6.  .30-30 Winchester    USA
The American whitetail cartridge of choice for nearly 100 years.  The .30-30 Winchester has only recently began to wain in popularity.  The cartridge was revolutionary when it was introduced in 1894.  The Model 1894 Winchester rifle and the new .30-30 cartridge offered the American hunter something completely different.  A light compact rifle chambered in, at the time, a very powerful sporting cartridge.  Both were an immediate success and in the coming years Marlin, Savage and others would embrace the cartridge as it's popularity soared.  The image of a father and son walikng away from an old Chevy pickup truck on a cool November morning.  Treking into the Virginia countryside with a pair of trusty Marlin .30-30's hoping to encounter a buck foolish enough to pass their way.  But even if no buck comes their way the experiecne together will make it a good day.  The .30-30 played such an important part in that little bit of Americana in rural areas all accross the country.  That is why is makes the list at number six.
7.  .223 Remington/5.56 NATO   USA
This cartridge is on this list not because of what an excellent varmint cartridge that it is, and it is a fine.  It is here because it has became the most successful military cartridge in the world in the last 40 years.  Heavily criticised early in it's life as underpowered as a military cartridge the .223 continues to redeem itself over and over in each ensuing new conflict.  With the advent of rifle barrels with faster rates of twist, allowing for use of heavier bullets.  The .223 is an effective 400 yard cartridge.  Only the 7.62x30 Soviet cartridge out paces the .223's pupularity with the worlds armies.  And the .223 delivers superior range and accuracy.  In the civillian maket the .223 was slow to catch on, due largely to the popularity of the .222 Remington.  In recent years however the .223 has become even more popular than the .222 was in it's heyday.  Either on the battlefield, on a ground hog hunt, or during an organized high power rifle match, the .223 is right at home.  Few cartridges are that flexable.  That is why the .223 ranks number seven on this list.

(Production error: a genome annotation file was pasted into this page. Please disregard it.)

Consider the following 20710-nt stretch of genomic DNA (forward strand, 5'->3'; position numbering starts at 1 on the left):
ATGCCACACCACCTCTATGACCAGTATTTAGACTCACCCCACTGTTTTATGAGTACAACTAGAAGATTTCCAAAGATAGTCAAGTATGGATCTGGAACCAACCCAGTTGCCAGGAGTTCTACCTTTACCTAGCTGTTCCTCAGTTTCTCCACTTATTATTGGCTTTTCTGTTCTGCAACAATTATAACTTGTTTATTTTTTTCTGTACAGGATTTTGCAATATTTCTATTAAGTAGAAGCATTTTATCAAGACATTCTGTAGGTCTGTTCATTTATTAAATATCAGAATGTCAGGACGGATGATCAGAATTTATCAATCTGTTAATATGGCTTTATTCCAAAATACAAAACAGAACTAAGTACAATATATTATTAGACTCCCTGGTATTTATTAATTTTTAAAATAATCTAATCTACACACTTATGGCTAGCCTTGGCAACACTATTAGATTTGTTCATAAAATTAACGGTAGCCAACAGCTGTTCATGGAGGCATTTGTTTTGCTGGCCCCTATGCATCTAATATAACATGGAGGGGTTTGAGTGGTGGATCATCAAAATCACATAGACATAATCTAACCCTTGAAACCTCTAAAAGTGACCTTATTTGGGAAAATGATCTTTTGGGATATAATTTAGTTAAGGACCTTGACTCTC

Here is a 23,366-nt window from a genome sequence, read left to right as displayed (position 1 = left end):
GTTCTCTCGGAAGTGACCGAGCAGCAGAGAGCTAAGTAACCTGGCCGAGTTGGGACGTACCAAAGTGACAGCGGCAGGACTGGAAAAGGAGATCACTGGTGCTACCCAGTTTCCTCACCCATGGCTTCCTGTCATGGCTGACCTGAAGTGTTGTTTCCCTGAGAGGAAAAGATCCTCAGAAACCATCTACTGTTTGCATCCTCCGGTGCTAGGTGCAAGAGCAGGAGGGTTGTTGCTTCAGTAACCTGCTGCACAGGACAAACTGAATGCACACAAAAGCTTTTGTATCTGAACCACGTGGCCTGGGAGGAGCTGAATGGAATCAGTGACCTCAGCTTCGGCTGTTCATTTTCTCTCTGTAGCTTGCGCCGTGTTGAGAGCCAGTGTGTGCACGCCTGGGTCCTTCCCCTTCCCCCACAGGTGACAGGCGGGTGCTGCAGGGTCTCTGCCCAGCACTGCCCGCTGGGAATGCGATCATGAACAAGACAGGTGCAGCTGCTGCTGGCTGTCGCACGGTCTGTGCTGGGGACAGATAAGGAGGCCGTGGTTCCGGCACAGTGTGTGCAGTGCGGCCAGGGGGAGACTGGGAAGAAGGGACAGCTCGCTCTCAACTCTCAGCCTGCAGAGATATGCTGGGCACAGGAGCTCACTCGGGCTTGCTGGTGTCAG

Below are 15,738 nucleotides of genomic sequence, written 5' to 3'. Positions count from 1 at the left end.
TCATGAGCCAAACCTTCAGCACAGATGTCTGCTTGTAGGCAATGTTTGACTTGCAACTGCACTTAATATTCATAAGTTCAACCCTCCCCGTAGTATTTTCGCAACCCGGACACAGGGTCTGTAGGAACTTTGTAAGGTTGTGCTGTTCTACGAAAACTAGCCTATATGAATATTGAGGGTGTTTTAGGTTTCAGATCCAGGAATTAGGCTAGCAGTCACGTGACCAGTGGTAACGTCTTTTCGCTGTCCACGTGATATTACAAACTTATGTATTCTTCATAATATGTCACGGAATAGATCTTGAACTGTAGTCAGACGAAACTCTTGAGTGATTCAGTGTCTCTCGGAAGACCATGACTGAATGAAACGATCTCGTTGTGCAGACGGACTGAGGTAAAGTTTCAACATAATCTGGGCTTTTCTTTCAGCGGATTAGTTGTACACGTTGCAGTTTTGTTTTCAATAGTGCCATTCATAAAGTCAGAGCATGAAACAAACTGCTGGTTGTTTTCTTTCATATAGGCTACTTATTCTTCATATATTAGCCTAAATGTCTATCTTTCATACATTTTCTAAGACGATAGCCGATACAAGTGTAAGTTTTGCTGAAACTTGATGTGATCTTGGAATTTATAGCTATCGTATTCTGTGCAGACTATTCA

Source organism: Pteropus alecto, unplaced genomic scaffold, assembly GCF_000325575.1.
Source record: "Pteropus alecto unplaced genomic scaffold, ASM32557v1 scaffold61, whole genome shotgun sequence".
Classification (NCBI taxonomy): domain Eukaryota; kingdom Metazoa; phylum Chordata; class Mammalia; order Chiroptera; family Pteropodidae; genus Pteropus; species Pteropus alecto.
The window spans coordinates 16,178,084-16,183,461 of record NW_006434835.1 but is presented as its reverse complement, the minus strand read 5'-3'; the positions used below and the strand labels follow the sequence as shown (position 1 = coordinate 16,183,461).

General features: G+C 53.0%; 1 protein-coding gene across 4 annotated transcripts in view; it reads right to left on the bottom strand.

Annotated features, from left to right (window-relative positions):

8.  .308 Winchester / 7.62 NATO     USA
The .308 Winchester was a splendid idea, although not a new one.  The idea was to utilize a shorter case with a faster burning powder to get near .30-06 performance out of a lighter weight cartridge.  It had been tried before, and it had failed.  But not this time, the .308 will go down in history as one of the greatest American rifle cartridges of all times.  As a military cartridge the .308's success was mixed.  The M14 rifle and Belgian FAL rifle's for which it were chambered were superb semi automatic rifles, but they wre lousy machine guns.  Of course, anyone who thought a 9 pound rifle could be controlled firing a 55,000 PSI cartridge with a 150 grain bullet obviously had a thing or two to learn about recoil energy.  The .308 served NATO's armies well, and continues to as a light machine gun cartridge.  But where the .308 really came into it's own was in the sporting and competetive shooting circles.  Winchester quickly released the .308 to the public in 1953 and the cartridge was immediately successful.  Now hunters could get near .30-06 performance in a lighter more compact rifle.  In competetive shooting circles the .308 qucily shattered every record that the .30-06 ever set, and was only recently bested bu the .223 at the national matches.  The .308 continues to dominate numerous competetive shooting disciplines.  Like the .223 the .308 is a very flexable cartridge.  Also like the .223 the .308 has a place on this list, at number 8.